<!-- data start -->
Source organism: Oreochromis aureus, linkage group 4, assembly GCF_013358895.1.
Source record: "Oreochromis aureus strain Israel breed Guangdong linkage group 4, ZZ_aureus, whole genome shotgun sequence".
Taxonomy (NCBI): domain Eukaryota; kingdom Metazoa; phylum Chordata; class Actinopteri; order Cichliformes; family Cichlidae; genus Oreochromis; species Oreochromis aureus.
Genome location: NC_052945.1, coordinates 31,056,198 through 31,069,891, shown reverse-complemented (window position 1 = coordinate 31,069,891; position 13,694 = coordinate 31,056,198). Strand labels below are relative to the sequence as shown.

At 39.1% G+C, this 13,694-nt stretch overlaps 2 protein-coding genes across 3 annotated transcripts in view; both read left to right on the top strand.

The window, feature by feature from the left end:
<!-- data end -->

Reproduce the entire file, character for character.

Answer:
Source organism: Oreochromis aureus, linkage group 4, assembly GCF_013358895.1.
Source record: "Oreochromis aureus strain Israel breed Guangdong linkage group 4, ZZ_aureus, whole genome shotgun sequence".
Taxonomy (NCBI): domain Eukaryota; kingdom Metazoa; phylum Chordata; class Actinopteri; order Cichliformes; family Cichlidae; genus Oreochromis; species Oreochromis aureus.
Genome location: NC_052945.1, coordinates 31,056,198 through 31,069,891, shown reverse-complemented (window position 1 = coordinate 31,069,891; position 13,694 = coordinate 31,056,198). Strand labels below are relative to the sequence as shown.

At 39.1% G+C, this 13,694-nt stretch overlaps 2 protein-coding genes across 3 annotated transcripts in view; both read left to right on the top strand.

The window, feature by feature from the left end: